Jade managed to lose over 100 lbs totally naturally. Here’s how she did it – article courtesy of popsugar.com:
POPSUGAR: When did you start your weight loss journey? What made you decide to do it?
Jade Socoby: I was 320 pounds and just had a random urge to try this whole working out thing, with no expectations of succeeding or sticking to it. Since I had done this before I figured, “What would be different?” Yet I still randomly asked my brother on March 22, 2013 to help me with it. He put me through a very simple, easy, bodyweight-based routine, and it made me run outside and get sick. That was about as close to an “ah-ha” moment I’ve ever had. I knew that this wasn’t OK and I’d never be able to have a career in law enforcement or live a healthy life if I didn’t make some changes. Ever since that day, I stuck to it by myself, for myself.
PS: What was your starting weight?
JS: 320 pounds is the last recorded weight by a physician.
PS: How much weight have you lost so far?
JS: 145 pounds, naturally. No trainers, nutritionists, help, or surgeries.
PS: How did you do it? Did you follow a specific diet?
JS: I started out just by cutting little things out one by one, so I wouldn’t burn myself out mentally and give up. I’d cut out soda first, then sweets, unnecessary snacks, etc. I then discovered counting calories on [the app] MyFitnessPal, which was huge for me in my weight loss. As the weight began to shed off, I was working out a little more, not much, maybe 2-3 times a week at most, and I was becoming so intrigued by health and fitness that I just kept researching, learning on my own, and I found macros. When I started tracking macros, not just calories, my body started changing even more for the better. A few years in, I lost my way a little bit after a rough go-about in life, and I found Renaissance Periodization (RP). RP unknowingly saved me by rebuilding a healthy relationship with food.
PS: Did you do a specific workout type or schedule?
JS: I found powerlifting and strength very early, thankfully. Because if I hadn’t, I don’t think I’d have stuck with it. Powerlifting absolutely saved my life in FAR more ways than one. As for schedules, not really, since I work shift work. I basically do what I can, when I can. Now that my powerlifting days are far behind me, I’m focusing on becoming an all-around better athlete and being the best, healthiest, and strongest I can be. Although my competition days are gone, my journey in strength is never going to be over.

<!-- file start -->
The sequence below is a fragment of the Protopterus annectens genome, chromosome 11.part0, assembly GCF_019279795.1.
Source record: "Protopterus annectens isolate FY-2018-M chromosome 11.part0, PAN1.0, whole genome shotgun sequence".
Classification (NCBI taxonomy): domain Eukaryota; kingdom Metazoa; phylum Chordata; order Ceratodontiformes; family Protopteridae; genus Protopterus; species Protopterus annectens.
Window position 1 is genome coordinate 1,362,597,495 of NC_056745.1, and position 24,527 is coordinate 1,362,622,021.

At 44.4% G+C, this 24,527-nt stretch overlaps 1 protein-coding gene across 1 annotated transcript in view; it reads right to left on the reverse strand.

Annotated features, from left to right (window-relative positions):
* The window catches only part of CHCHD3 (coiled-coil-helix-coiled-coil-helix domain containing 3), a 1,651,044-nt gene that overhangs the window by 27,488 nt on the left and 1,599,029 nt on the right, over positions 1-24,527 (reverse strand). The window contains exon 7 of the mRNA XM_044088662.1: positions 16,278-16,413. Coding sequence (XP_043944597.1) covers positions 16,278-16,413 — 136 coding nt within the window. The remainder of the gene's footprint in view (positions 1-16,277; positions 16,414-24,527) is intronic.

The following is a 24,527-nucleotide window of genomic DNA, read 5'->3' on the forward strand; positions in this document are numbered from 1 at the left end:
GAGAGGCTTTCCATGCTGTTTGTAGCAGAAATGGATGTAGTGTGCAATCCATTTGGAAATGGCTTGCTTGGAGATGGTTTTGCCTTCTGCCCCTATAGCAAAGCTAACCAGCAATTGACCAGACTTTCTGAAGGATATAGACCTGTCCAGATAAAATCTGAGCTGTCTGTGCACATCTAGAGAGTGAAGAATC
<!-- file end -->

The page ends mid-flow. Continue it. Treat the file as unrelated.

PS: What are some non-scale victories you’ve experienced?
JS: There’s been SO many, it’s hard to choose! Running my first mile non-stop was so exciting! Also, I was told after herniating three discs and tearing my hip flexor in a meet that I’d never deadlift or squat again. I took the time to heal and came back at an all-time low body weight and pulled the all-time PR deadlift I’d been chasing for what seemed to be forever — 400 pounds in a Toys for Tots charity meet.
PS: How do you stay motivated?
JS: If I’m being completely honest, I really dislike that word and question. I personally see motivation as something that’s short lived and dies, and when it does, that’s when discipline kicks in and takes over. I think everybody needs to have goals, and if those goals don’t keep you going, then you probably need better goals that excite you and sit a little deeper in your soul. I see discipline as second nature to me — it’s doing something you may hate at that time or just not want to do, but doing it like you love it.
What did you think of her story? My own thoughts are basically “good for you girl – but I’m really not sure I can develop that level of discipline in my own life”. That’s being honest. How about you?
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